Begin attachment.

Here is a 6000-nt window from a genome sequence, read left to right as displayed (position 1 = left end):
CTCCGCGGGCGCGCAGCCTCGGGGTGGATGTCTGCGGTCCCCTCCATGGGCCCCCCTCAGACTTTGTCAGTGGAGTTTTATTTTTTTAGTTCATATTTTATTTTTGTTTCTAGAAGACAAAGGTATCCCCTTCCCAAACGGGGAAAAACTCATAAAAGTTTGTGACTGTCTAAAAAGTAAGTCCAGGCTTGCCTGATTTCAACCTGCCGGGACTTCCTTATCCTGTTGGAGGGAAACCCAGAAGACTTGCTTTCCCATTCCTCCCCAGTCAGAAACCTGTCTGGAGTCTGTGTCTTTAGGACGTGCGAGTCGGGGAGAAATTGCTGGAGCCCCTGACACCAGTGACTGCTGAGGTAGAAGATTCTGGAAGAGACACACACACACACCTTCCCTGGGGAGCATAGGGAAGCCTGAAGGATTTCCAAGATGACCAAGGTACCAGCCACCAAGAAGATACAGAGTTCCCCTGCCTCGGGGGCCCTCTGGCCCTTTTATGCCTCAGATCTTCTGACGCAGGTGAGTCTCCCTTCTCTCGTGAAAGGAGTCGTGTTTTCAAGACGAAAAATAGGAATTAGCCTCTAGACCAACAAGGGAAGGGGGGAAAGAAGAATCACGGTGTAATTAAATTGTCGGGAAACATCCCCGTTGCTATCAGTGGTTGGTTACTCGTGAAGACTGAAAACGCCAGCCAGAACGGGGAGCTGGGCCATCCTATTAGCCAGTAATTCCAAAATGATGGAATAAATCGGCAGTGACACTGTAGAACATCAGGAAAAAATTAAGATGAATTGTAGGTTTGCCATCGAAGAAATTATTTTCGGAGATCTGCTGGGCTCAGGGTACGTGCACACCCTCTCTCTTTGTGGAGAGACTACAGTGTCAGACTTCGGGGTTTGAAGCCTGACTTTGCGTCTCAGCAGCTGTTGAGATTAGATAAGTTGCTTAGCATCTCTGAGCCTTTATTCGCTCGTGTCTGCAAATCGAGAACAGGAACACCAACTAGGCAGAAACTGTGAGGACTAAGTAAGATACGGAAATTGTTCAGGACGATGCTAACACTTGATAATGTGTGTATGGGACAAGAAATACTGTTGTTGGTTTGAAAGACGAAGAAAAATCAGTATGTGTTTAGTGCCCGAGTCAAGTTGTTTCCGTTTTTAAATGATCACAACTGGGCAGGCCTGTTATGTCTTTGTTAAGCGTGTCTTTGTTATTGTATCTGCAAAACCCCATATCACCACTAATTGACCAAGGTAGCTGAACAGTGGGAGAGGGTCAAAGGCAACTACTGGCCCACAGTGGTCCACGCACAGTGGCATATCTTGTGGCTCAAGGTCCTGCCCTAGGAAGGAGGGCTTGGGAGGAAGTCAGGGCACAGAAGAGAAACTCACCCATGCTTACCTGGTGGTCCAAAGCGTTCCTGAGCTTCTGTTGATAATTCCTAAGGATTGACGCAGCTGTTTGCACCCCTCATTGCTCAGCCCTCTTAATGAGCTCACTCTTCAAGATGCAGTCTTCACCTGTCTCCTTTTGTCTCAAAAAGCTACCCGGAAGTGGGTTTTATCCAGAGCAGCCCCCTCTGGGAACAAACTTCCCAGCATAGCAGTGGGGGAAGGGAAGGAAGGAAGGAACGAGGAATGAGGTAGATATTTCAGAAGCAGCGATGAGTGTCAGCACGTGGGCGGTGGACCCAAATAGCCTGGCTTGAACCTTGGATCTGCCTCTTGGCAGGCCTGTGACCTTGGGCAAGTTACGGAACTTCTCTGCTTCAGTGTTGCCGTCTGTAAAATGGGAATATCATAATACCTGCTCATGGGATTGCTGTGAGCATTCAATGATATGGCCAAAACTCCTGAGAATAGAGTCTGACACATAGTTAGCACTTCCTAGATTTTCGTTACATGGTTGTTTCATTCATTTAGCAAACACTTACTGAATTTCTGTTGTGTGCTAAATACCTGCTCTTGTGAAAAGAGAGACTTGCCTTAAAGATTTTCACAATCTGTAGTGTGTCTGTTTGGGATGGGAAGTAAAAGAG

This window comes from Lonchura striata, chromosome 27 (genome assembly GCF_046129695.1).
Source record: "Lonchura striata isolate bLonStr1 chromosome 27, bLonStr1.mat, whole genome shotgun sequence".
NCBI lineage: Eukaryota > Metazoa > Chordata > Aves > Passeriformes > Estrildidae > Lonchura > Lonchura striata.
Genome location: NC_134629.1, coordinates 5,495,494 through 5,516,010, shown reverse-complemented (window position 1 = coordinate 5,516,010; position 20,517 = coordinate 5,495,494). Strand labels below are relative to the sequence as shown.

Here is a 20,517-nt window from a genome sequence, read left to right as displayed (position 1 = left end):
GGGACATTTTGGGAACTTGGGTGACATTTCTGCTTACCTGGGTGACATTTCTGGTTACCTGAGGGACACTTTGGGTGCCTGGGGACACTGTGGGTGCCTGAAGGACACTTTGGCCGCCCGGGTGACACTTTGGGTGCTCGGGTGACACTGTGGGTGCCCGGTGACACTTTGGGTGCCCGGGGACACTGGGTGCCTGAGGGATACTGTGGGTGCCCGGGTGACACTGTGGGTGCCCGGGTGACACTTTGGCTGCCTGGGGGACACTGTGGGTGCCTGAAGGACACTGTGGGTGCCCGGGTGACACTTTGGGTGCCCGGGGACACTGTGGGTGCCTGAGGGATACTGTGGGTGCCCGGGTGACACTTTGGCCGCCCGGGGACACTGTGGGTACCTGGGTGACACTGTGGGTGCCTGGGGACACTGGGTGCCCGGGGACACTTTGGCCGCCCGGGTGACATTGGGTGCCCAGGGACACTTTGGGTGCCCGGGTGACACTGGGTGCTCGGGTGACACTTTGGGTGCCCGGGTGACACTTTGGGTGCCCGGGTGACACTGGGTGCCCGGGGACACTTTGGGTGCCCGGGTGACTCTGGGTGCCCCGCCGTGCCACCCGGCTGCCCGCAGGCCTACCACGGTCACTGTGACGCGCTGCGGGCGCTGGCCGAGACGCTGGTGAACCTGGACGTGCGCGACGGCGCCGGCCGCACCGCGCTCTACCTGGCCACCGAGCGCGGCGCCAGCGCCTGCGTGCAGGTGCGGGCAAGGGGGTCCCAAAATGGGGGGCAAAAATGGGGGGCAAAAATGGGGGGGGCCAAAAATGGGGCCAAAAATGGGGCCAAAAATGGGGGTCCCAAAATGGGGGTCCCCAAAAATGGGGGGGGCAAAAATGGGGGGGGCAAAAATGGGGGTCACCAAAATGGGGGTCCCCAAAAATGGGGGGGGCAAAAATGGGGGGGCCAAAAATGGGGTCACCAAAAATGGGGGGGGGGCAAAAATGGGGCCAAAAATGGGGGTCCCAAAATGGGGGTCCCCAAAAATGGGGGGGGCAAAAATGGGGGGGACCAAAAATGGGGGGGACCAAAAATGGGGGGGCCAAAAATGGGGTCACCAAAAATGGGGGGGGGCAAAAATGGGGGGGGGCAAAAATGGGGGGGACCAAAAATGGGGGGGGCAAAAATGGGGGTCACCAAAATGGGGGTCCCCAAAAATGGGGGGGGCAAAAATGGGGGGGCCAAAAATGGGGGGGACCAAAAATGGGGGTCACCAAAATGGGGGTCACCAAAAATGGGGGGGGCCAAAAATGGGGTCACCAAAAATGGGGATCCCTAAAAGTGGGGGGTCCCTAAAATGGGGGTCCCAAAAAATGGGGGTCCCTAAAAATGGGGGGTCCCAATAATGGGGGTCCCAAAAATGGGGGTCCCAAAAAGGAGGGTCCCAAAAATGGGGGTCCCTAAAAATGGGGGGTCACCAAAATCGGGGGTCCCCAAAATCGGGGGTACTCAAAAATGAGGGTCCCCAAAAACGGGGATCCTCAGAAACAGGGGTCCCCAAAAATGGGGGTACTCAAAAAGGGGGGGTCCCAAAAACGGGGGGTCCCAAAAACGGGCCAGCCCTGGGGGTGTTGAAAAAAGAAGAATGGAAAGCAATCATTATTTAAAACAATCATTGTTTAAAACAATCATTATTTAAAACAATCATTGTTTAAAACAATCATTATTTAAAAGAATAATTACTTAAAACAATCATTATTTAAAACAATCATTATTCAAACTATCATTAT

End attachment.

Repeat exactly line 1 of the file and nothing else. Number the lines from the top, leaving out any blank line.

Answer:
Here is a 6000-nt window from a genome sequence, read left to right as displayed (position 1 = left end):